Yee-Chun Chen, Li-Min Huang, Chang-Chuan Chan, Chan-Ping Su, Shan-Chwen Chang, Ying-Ying Chang, Mei-Ling Chen, Chien-Ching Hung, Wen-Jone Chen, Fang-Yue Lin, Yuan-Teh Lee, and the SARS Research Group of National Taiwan University College of Medicine and National Taiwan University Hospital
Thirty-one cases of severe acute respiratory syndrome (SARS) occurred after exposure in the emergency room at the National Taiwan University Hospital. The index patient was linked to an outbreak at a nearby municipal hospital. Three clusters were identified over a 3-week period. The first cluster (5 patients) and the second cluster (14 patients) occurred among patients, family members, and nursing aids. The third cluster (12 patients) occurred exclusively among healthcare workers. Six healthcare workers had close contact with SARS patients. Six others, with different working patterns, indicated that they did not have contact with a SARS patient. Environmental surveys found 9 of 119 samples of inanimate objects to be positive for SARS coronavirus RNA. These observations indicate that although transmission by direct contact with known SARS patients was responsible for most cases, environmental contamination with the SARS coronavirus may have lead to infection among healthcare workers without documented contact with known hospitalized SARS patients.
The coronavirus responsible for the severe acute respiratory syndrome (SARS-CoV) rapidly spread from Mainland China to 30 countries worldwide (1–4). From November 1, 2002, through July 31, 2003, a total of 8,098 probable cases were reported, including 346 from Taiwan (2). The disease is of great concern because of the high case-fatality rate, short incubation period, rapid spread along international air routes, and the large number of cases in previously healthy hospital staff (1,2,5–7). SARS appears to be spread most commonly by close person-to-person contact through exposure to infectious droplets and possibly by direct contact with infected body fluids (1,5–7). Emerging evidence indicates that SARS can be acquired from contaminated inanimate objects in the environment (8).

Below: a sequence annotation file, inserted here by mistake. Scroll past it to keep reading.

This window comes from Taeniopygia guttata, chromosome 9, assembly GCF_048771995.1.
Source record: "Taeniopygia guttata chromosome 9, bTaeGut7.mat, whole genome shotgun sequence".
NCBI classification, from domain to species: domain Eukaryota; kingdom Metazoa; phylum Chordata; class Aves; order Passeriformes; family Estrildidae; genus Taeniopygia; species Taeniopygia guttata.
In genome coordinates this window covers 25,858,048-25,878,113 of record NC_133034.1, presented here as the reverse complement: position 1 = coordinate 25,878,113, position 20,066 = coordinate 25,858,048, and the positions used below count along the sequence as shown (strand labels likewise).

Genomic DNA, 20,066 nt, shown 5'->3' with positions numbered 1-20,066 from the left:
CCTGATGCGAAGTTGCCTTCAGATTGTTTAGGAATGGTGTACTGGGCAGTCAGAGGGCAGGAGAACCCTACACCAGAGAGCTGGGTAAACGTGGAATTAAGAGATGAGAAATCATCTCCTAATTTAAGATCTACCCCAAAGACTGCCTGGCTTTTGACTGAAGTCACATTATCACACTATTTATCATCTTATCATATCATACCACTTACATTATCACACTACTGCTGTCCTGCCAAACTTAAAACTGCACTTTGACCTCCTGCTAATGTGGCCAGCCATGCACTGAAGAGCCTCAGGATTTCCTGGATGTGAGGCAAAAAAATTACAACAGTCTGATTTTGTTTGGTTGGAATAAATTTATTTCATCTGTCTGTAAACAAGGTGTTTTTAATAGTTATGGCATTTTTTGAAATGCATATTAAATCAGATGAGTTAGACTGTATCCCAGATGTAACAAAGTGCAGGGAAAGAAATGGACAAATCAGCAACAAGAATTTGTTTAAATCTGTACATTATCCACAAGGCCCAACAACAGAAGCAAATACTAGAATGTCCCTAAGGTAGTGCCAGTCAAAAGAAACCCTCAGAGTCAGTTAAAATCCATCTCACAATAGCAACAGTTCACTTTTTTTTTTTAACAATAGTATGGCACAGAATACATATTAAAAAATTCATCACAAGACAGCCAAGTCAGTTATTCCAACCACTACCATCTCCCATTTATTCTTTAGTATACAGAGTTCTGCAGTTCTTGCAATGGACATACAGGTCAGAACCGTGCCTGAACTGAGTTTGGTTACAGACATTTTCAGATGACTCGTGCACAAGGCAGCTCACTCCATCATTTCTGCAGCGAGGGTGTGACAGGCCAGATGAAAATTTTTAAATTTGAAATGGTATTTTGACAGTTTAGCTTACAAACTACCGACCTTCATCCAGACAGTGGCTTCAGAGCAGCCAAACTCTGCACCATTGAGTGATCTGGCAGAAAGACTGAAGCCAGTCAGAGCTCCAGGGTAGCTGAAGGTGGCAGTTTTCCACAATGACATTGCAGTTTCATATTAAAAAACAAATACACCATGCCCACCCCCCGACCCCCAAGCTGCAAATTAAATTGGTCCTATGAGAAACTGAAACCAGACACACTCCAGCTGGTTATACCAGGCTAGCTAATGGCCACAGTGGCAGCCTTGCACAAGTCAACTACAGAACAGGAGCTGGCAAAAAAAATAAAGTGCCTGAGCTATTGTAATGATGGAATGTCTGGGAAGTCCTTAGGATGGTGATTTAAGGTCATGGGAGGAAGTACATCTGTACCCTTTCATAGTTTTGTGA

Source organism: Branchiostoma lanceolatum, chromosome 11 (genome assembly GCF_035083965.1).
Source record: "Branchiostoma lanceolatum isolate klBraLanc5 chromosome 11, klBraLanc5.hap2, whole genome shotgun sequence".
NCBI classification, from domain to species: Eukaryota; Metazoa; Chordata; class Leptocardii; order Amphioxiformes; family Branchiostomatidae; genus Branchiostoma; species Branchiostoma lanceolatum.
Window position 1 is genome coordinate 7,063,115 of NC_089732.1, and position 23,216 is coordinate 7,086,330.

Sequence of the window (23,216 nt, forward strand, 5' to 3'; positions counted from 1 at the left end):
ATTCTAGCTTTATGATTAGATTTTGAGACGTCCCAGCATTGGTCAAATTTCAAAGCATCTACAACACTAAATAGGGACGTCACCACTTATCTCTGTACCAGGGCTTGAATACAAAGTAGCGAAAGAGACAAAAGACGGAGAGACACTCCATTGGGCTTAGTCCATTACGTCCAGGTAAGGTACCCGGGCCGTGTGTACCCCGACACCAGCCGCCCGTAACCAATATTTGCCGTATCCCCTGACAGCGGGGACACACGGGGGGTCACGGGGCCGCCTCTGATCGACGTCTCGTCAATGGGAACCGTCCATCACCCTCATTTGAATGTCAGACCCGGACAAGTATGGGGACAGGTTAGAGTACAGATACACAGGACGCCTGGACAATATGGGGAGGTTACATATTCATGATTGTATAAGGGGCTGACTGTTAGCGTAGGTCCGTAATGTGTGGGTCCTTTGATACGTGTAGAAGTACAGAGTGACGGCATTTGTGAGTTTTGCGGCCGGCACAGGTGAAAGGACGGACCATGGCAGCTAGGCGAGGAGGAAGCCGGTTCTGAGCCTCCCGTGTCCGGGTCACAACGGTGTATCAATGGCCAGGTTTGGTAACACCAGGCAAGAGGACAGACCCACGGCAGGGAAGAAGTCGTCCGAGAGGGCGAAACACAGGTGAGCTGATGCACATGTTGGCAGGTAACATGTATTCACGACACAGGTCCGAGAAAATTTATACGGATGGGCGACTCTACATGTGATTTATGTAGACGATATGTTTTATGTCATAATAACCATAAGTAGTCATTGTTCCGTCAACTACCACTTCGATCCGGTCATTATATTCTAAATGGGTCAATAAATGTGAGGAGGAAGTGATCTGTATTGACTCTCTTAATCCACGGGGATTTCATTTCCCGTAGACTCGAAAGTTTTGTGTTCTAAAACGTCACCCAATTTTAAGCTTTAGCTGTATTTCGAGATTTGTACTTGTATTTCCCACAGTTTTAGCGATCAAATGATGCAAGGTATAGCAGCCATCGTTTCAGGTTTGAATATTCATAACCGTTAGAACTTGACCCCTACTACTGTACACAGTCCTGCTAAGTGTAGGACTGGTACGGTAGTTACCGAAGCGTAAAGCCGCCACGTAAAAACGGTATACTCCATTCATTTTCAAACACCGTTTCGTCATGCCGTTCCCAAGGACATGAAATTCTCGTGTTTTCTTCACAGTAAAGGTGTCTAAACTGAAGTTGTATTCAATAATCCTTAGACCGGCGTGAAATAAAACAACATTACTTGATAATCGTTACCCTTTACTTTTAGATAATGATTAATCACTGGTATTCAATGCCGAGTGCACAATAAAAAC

Taiwan is geographically close to China and Hong Kong and has a population of 23 million. An outbreak began on April 23, 2003, at a municipal hospital (hospital A) in Taipei. The index patient had unrecognized SARS. Multiple patients, visitors, and healthcare workers were exposed to this patient (9). After the outbreak at hospital A, patients sought care at the National Taiwan University Hospital, and patients with febrile illness screened in the emergency room (ER) increased substantially.
On May 8, 2003, we identified and reported to the local health department three SARS cases in patients whose only contact history was being treated at the National Taiwan University Hospital ER. Source and contact tracing failed to identify the index patient. In response to this outbreak, we admitted all ER patients in phases to a special unit where droplet and contact precautions were implemented, and on May 12, 2003, the operation of the ER was suspended.
On the same day, the infection control team was informed that three healthcare workers who worked in the ER had fever. They were immediately isolated, and initial interviews with the healthcare workers failed to identify a common source of infection. To better understand the mode of transmission, we conducted this epidemiologic study and environmental surveillance by using a highly sensitive and specific assay for SARS-CoV RNA. We describe how we traced the index patient to hospital A and the subsequent occurrence of three clusters of SARS after exposure to the National Taiwan University Hospital ER. We also provide evidence for indirect-contact transmission among some of the healthcare workers on the basis of the environmental studies.